Factors big and small contributed to Dublin falling over the line into the glory of a second successive All-Ireland title. The list is endless, but certainly includes this five. 

Early momentum

Dean Rock and Kevin McManamon were outstanding against Kerry in the semi-final. However, they were relatively anonymous in the drawn game: McManamon was booked early on and the normally reliable Rock couldn’t find the target. Different story today. Instead of lying shell-shocked by Mayo's early intensity two weeks ago, by the seventh minute of the replay Dublin were four points to the good. Rock ended up with nine points and, although Mayo did reel in that lead, it told in the end.

Keegan missed half his clash with Connolly 

The conventional wisdom was that by marking Diarmuid Connolly so closely, Lee Keegan’s attacking threat was nullified in the first match, but 17 minutes into the replay he powered forward to grab a sensational goal. But Connolly was soon clear from his clutches, a poor Robbie Hennelly kick-out forced Keegan into a black card foul and Connolly was Keegan-free for the second half.

Second-half turbo charge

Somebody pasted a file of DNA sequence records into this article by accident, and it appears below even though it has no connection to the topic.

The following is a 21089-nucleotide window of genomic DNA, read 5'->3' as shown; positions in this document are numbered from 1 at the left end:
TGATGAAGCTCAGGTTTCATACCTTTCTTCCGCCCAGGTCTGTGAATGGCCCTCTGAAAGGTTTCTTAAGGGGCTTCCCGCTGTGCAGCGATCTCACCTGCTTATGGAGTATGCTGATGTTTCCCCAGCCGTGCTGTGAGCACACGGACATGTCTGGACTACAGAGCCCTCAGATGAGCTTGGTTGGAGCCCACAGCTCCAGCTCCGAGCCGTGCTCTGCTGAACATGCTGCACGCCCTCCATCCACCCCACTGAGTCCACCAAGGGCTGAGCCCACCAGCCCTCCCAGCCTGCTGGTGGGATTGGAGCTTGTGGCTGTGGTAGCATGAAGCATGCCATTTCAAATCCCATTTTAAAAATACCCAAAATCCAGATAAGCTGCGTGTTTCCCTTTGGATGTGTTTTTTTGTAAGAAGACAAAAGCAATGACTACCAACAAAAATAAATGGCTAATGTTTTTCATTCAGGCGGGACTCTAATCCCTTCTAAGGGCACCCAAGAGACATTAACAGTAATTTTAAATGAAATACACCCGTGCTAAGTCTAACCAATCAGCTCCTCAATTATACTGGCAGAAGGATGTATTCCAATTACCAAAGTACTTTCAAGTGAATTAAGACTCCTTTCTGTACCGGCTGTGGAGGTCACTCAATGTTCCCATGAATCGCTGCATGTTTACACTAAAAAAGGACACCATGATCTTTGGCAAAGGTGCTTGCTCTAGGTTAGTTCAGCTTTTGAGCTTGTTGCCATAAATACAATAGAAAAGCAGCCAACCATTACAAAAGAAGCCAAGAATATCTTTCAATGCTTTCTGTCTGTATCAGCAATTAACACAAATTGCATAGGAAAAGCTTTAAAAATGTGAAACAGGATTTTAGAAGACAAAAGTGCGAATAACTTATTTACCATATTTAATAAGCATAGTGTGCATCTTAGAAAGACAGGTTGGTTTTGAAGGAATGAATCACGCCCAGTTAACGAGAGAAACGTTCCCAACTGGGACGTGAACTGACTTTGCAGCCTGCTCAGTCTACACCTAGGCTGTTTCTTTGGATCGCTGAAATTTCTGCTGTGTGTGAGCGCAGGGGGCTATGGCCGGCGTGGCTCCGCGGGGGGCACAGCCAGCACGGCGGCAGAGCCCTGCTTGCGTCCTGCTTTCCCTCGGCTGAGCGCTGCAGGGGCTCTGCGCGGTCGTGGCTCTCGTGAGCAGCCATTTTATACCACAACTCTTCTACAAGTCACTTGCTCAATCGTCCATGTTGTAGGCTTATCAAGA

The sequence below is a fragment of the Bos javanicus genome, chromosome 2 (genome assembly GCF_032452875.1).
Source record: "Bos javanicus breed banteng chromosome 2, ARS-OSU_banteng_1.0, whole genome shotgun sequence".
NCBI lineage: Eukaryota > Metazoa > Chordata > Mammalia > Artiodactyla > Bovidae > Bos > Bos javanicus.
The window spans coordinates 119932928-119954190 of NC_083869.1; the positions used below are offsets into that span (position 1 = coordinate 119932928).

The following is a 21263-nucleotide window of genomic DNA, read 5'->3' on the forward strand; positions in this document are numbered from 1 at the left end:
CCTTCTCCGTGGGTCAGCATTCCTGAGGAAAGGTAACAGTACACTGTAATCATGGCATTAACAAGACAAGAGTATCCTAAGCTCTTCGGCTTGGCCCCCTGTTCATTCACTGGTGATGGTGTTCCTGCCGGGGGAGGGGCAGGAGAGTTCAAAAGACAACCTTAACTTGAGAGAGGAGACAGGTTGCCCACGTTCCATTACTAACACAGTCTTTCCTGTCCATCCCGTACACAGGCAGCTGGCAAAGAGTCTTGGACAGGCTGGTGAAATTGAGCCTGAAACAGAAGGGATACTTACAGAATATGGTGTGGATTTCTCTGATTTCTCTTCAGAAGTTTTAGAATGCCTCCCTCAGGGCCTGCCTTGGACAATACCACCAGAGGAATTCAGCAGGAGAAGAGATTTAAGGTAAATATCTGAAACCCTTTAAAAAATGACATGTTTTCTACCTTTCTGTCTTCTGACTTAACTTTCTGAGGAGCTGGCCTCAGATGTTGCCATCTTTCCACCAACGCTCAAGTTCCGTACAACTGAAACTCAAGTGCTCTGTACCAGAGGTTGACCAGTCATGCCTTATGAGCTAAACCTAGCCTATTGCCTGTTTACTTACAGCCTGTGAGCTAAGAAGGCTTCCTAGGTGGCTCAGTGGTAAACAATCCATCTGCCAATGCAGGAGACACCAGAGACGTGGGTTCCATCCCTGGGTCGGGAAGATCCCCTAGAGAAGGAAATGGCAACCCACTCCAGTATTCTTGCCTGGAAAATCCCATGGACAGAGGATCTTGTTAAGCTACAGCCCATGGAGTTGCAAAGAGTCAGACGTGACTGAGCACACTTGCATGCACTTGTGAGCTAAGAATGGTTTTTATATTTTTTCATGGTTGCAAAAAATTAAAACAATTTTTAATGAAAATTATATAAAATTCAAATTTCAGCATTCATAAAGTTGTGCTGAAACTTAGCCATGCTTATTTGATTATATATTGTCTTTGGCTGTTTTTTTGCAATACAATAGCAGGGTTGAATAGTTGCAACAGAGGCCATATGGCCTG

Mayo hit five points at the start of the second half in the drawn match but this time around it was Dublin, through a third-quarter Connolly penalty and a Rock point, who sprinted into a winning position.

Dublin's bench - especially Cormac Costello

Cormac Costello, unused in the draw, came on in the 59th minute and scored two quick points. His third, in stoppage time, proved to be the winner. Bernard Brogan, dropped from the first game, contributed a point and Michael Darragh Macauley, also benched, punched holes in the Mayo defence when introduced. It all told.

Black card calls hit Mayo harder

James McCarthy only got 25 minutes in the last game due to a black card foul. Some commentators claimed that it was a pity for a player to miss so much of an All-Ireland final. Did that sentiment seep through to ref Maurice Deegan? It seemed so when John Small, man of the match two weeks ago, blatantly tripped Andy Moran in the early stages and conceded nothing more than a free in. However, 10 minutes later, Jonny Cooper’s game was over for a cynical pull-down. Keegan walked at half-time, while Hennelly was also guilty of a deliberate foul and saw the line.